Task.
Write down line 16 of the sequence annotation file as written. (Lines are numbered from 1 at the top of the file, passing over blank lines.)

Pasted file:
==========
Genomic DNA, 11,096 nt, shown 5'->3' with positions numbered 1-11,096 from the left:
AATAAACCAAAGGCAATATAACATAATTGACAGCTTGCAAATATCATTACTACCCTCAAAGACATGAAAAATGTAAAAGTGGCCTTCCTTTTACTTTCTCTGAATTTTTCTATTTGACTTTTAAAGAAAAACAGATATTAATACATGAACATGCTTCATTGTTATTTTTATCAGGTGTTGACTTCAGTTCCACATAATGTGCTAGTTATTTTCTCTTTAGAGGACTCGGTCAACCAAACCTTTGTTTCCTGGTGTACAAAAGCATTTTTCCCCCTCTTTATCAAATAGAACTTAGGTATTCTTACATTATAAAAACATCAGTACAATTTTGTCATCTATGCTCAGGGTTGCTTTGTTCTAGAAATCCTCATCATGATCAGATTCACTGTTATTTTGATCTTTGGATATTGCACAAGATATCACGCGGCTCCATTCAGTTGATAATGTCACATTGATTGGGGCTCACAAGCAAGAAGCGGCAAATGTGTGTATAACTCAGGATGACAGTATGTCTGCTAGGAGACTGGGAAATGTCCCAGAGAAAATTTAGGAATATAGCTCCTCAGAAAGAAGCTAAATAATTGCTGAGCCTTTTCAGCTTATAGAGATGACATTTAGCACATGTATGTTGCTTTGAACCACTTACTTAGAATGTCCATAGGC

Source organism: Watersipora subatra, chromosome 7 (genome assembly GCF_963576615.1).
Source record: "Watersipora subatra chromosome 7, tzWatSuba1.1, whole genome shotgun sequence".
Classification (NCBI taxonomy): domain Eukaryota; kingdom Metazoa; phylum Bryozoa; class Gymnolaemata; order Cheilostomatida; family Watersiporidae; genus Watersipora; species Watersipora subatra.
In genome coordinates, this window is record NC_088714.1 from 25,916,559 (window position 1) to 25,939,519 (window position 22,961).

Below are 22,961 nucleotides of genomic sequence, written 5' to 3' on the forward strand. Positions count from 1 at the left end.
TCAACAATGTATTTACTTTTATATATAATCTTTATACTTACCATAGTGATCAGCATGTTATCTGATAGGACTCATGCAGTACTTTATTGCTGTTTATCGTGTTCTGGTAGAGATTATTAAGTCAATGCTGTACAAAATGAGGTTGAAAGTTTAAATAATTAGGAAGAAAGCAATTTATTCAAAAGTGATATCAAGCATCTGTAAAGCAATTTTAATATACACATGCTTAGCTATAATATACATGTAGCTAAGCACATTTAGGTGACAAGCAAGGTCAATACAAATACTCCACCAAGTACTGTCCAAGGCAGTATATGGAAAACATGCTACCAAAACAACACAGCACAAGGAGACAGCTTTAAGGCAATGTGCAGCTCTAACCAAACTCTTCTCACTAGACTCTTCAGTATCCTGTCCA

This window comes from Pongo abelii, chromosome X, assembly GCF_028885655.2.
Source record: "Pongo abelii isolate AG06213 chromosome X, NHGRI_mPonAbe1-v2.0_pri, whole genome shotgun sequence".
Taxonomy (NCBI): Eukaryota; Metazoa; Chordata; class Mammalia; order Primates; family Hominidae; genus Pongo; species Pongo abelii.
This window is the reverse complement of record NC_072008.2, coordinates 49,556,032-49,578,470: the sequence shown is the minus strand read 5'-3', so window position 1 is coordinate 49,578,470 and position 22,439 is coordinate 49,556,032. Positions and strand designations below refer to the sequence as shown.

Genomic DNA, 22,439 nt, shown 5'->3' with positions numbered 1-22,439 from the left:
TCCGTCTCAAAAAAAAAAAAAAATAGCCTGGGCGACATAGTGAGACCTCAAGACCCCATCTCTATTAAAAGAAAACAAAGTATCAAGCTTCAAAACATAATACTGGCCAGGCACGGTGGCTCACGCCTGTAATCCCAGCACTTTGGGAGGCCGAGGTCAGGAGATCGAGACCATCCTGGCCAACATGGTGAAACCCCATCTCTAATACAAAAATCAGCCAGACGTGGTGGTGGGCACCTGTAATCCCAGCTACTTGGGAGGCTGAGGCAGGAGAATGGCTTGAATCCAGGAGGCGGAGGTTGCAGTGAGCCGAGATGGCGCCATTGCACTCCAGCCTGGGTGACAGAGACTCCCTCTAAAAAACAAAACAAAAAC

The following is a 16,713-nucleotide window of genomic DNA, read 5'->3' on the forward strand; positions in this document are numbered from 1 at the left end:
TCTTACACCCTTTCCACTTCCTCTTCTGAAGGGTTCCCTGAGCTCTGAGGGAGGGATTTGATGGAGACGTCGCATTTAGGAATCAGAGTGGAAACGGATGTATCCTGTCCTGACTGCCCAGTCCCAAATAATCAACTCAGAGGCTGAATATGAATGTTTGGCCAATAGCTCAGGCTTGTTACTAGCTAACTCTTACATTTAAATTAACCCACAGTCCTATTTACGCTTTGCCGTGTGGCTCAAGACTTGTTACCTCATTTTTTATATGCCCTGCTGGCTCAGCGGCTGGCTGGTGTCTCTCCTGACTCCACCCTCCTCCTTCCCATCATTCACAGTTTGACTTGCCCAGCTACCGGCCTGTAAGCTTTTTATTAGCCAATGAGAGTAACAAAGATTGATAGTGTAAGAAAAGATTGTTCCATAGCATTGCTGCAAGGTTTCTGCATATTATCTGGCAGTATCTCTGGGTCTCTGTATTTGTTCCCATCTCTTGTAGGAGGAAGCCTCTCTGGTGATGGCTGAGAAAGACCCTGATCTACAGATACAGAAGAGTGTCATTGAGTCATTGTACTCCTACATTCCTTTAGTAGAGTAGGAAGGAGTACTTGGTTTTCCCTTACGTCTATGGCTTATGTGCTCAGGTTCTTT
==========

TCTTACACCCTTTCCACTTCCTCTTCTGAAGGGTTCCCTGAGCTCTGAGGGAGGGATTTGATGGAGACGTCGCATTTAGGAATCAGAGTGGAAACGGATGTATCCTGTCCTGACTGCCCAGTCCCAAATAATCAACTCAGAGGCTGAATATGAATGTTTGGCCAATAGCTCAGGCTTGTTACTAGCTAACTCTTACATTTAAATTAACCCACAGTCCTATTTACGCTTTGCCGTGTGGCTCAAGACTTGTTACCTCATTTTTTATATGCCCTGCTGGCTCAGCGGCTGGCTGGTGTCTCTCCTGACTCCACCCTCCTCCTTCCCATCATTCACAGTTTGACTTGCCCAGCTACCGGCCTGTAAGCTTTTTATTAGCCAATGAGAGTAACAAAGATTGATAGTGTAAGAAAAGATTGTTCCATAGCATTGCTGCAAGGTTTCTGCATATTATCTGGCAGTATCTCTGGGTCTCTGTATTTGTTCCCATCTCTTGTAGGAGGAAGCCTCTCTGGTGATGGCTGAGAAAGACCCTGATCTACAGATACAGAAGAGTGTCATTGAGTCATTGTACTCCTACATTCCTTTAGTAGAGTAGGAAGGAGTACTTGGTTTTCCCTTACGTCTATGGCTTATGTGCTCAGGTTCTTT